rise in the ecclesiastical hierarchy was broken off by a rather early death. 

236. Inakaeji was the name of a well-known flute belonging to the Imperial collection. It is 
homonymous with the words meaning, "No, I will not exchange"; hence the Empress's 
pun. 

237. Gensho = Above the Mysteries 
Mokuma = Horse Pasture 

Ide = Sluice 

Ikyo = The Bridge of the River Wei 

Mumyo = Nameless 

Kuchime = Decaying Eye 

Shiogama = Salt Kiln 

Futanuki = The Two Openings 

Suiro = Water Dragon 

Kosuiro = Small Water Dragon 

Uda no Hoshi= Father (Master of the Buddhist Law) 

Uda Kugiuchi = Nail Striker 
Hafutatsu =Two Leaves 

238. Giyo Palace housed the Imperial treasures. 

239. Lit. "even [she whose face] was half hidden". Shonagon refers to a line in Po Chu-i's 
"Song of the Lute" (note 182) about a girl whom the poet meets on a boat when he is 
about to leave on a journey: 

She lifts her lute, and I can see but half her face. 



The girl, who has now sunk to the status of professional entertainer, tells the poet that 
she has known better days. Yet compared to Empress Sadako she is, of course, a "mere 
commoner". 

240. Damp weather enhanced the scent of most types of incense. 

241. Although the poem was in the standard thirty-one-syllable form, the Empress had not 
divided it into lines. 

The capital was north-east of Hyuga, and when the Empress speaks of facing the sun 
(the rising sun is implied) she means that the nurse will be looking in the direction of the 
capital. 

The two parts of the poem correspond, of course, to the two sides of the fan. 

242. Southern Palace: one of the detached palaces (i.e. palaces outside the Imperial Palace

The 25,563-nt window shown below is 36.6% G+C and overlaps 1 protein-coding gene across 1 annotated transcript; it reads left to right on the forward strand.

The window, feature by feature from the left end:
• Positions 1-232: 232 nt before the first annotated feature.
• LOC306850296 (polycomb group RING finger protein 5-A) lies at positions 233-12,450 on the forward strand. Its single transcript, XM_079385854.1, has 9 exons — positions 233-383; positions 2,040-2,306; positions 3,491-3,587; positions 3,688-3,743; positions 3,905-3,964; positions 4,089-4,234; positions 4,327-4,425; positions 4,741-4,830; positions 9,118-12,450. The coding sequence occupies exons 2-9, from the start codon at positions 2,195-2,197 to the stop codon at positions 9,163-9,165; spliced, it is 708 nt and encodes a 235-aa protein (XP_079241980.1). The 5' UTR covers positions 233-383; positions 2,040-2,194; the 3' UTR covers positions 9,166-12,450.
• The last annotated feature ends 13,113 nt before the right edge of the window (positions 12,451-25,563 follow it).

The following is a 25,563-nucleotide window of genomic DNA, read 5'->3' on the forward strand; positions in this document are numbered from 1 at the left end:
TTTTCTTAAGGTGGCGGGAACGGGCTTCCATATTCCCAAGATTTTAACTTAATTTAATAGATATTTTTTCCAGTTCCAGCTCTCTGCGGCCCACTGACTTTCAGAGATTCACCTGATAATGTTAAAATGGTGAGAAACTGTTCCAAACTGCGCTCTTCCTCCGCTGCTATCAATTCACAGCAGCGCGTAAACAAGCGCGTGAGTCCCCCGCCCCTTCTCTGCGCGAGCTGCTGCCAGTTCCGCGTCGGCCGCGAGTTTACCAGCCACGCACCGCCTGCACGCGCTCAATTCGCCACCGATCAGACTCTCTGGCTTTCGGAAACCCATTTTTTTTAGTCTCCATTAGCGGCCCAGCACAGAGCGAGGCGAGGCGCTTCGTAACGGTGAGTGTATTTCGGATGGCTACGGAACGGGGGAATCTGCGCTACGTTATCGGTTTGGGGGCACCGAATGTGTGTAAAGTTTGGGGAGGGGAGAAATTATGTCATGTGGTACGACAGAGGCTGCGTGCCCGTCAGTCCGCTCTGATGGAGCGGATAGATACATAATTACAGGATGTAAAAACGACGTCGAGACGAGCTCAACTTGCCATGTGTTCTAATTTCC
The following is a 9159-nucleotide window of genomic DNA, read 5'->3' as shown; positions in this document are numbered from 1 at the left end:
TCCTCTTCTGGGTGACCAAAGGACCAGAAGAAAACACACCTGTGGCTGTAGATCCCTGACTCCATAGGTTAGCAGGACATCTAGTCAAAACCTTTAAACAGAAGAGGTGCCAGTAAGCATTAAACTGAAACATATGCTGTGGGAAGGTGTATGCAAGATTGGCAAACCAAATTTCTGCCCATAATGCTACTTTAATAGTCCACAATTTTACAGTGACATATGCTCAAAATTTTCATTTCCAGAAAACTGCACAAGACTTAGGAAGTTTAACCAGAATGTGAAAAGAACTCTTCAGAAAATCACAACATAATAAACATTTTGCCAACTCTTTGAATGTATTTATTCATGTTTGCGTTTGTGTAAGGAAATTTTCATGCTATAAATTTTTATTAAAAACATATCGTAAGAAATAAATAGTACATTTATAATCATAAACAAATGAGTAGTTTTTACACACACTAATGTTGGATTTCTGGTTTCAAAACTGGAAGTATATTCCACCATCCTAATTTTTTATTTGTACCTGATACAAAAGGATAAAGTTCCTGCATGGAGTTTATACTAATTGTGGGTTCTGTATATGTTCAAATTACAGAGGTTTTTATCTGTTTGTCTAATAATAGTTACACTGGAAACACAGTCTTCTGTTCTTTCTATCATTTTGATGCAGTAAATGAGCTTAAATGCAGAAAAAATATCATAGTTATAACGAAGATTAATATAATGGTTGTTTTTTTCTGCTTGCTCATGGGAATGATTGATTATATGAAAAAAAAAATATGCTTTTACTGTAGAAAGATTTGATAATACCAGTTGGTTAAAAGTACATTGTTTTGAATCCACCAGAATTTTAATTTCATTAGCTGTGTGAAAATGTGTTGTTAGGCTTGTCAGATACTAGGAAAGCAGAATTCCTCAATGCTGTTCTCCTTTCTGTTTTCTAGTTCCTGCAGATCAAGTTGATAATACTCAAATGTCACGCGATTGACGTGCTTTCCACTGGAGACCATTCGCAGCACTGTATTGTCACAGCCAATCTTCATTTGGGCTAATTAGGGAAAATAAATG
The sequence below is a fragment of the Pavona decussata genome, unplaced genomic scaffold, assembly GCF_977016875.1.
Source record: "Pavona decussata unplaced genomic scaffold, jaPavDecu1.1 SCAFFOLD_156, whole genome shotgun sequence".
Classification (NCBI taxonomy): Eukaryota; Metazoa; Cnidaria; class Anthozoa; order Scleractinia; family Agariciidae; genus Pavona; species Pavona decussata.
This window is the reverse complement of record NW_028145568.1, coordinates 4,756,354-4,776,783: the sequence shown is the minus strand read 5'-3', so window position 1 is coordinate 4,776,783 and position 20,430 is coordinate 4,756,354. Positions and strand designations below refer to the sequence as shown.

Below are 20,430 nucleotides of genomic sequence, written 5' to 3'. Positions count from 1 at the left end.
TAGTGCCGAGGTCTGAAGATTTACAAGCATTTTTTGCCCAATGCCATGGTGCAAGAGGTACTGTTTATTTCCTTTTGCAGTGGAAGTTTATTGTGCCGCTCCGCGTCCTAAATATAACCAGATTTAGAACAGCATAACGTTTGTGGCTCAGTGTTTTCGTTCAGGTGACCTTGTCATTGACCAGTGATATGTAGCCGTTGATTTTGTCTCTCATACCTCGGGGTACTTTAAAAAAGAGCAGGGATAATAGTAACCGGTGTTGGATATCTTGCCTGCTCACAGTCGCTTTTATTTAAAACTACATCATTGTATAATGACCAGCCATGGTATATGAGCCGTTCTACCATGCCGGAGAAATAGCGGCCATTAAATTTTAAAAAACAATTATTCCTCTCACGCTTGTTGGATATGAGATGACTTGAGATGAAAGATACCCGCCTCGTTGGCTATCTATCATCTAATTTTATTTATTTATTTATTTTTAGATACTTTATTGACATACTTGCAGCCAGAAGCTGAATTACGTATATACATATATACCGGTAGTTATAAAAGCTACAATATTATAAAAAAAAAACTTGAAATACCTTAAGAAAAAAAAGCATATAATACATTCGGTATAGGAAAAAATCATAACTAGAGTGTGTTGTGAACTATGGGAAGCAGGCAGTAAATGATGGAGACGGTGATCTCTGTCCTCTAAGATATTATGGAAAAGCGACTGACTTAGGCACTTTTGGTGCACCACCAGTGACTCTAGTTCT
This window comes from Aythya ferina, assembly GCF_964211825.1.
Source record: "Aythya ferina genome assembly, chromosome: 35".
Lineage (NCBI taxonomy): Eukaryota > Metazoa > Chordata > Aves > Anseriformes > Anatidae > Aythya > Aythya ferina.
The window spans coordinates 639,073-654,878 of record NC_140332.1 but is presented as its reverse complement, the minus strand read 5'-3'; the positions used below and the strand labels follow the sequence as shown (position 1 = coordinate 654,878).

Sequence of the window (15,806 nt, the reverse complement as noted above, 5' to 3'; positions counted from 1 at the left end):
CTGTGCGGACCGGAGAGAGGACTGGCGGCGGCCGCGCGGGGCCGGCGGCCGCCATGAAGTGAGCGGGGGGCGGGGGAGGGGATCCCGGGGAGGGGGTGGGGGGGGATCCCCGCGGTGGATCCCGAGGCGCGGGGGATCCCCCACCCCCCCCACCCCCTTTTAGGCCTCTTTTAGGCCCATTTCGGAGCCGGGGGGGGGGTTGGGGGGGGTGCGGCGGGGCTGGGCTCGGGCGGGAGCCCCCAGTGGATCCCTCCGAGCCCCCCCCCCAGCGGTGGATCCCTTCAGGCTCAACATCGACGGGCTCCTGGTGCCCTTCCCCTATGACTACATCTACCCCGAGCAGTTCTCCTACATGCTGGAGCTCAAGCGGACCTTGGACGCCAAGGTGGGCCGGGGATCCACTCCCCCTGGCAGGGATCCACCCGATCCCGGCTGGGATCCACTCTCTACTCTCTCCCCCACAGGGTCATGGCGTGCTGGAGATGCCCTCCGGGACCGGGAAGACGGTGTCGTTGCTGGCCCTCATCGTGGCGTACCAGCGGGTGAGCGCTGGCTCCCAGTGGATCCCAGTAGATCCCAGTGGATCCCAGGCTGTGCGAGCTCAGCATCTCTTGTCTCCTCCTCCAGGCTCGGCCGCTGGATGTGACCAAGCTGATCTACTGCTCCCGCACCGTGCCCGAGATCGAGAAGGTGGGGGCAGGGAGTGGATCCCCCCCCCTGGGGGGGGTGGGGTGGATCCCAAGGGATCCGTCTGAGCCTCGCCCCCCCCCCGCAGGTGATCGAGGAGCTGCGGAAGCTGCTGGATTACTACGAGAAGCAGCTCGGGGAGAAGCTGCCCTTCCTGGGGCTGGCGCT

compound). Situated in the Third Ward at the south of Tosanjo In (see App. 3c), it was 
part of the residence of the Empress's father, Fujiwara no Michitaka, who died there in 
995. 

243. Archery contests took place on the eighteenth of the First Month as the final event of 
the New Year, celebrations. They were held in the presence of the Emperor. Teams of 
four men each were chosen from two divisions of the Imperial Guards. Like most events 
of the kind, the contests were followed, by a banquet. 

244. Abstinence of the Fifth Month: the Buddhist church enjoined periods of abstinence 
during the First, Fifth, and Ninth Months. These periods were marked by strict 
observance of the dietary and other purifying rules that applied during certain days of 
each month (note 68), and also by the recital of special prayers. 

245. The standard measure for rooms, halls, etc. was the distance between two adjacent 
pillars in the mansion. This was about 3.3 yards, and a "two-span room" was therefore 
about twenty feet long. 

Fire-proof store-rooms were built in the palaces and patrician houses to keep clothes 
and other valuables that were not in the outside storehouse. 

246. "Magpie" was the name of the bridge that the Weaver had to cross once a year if she 
was to meet her Herdsman lover (note 34). The name was "unpleasant\ not because of 
the sound, but because of its sad legendary association. 

247. According to regulations in the Engi Shiki (tenth-century civil code). Court ladies were